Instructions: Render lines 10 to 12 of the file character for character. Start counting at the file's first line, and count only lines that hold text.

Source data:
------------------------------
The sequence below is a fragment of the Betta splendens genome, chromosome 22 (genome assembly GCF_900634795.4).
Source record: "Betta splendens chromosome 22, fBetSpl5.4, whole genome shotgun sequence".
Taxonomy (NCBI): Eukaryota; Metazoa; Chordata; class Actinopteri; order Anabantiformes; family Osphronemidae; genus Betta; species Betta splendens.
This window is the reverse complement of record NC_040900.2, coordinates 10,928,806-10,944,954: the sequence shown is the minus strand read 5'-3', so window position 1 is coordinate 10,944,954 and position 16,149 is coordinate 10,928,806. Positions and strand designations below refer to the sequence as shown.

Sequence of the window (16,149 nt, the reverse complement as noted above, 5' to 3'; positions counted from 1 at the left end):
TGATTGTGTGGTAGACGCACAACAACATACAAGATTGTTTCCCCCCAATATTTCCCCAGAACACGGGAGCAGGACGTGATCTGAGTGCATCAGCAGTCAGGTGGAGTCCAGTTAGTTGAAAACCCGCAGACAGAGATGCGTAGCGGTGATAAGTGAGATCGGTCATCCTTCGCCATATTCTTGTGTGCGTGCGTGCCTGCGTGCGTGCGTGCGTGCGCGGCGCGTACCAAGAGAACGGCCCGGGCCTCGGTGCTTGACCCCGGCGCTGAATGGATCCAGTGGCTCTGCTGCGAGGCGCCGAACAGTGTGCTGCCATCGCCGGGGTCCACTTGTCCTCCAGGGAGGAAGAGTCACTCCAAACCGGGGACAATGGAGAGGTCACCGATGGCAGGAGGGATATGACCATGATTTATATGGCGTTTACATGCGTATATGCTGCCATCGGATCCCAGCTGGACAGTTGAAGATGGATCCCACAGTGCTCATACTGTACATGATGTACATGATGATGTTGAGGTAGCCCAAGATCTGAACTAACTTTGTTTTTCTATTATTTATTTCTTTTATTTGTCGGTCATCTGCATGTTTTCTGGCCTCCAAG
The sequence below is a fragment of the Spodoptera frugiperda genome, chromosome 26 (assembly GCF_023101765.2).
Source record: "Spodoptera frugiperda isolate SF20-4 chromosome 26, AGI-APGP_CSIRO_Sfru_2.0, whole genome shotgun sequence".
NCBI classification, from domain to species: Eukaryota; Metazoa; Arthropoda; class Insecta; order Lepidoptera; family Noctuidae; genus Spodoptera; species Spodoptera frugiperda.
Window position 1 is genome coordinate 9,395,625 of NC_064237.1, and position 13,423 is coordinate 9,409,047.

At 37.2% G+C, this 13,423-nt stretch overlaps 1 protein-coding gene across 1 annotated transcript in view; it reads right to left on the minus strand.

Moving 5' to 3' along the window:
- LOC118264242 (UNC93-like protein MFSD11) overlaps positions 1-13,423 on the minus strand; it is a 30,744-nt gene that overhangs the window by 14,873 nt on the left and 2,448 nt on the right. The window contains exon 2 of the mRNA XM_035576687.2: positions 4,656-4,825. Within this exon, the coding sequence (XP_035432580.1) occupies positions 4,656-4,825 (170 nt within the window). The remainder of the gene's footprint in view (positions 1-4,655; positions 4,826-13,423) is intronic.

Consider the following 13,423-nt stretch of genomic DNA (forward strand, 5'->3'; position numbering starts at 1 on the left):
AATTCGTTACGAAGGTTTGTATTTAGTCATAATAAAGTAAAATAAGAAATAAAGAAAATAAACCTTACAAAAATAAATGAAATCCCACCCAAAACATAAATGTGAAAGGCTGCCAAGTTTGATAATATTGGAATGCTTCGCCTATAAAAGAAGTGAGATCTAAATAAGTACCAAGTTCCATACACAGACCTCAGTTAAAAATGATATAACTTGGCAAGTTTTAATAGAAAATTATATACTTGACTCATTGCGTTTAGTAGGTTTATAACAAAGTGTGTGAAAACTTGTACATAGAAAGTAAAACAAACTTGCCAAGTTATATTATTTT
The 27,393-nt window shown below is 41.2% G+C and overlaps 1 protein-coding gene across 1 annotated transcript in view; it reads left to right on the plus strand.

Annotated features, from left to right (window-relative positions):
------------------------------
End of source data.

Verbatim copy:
Window position 1 is genome coordinate 9,395,625 of NC_064237.1, and position 13,423 is coordinate 9,409,047.

At 37.2% G+C, this 13,423-nt stretch overlaps 1 protein-coding gene across 1 annotated transcript in view; it reads right to left on the minus strand.

Moving 5' to 3' along the window: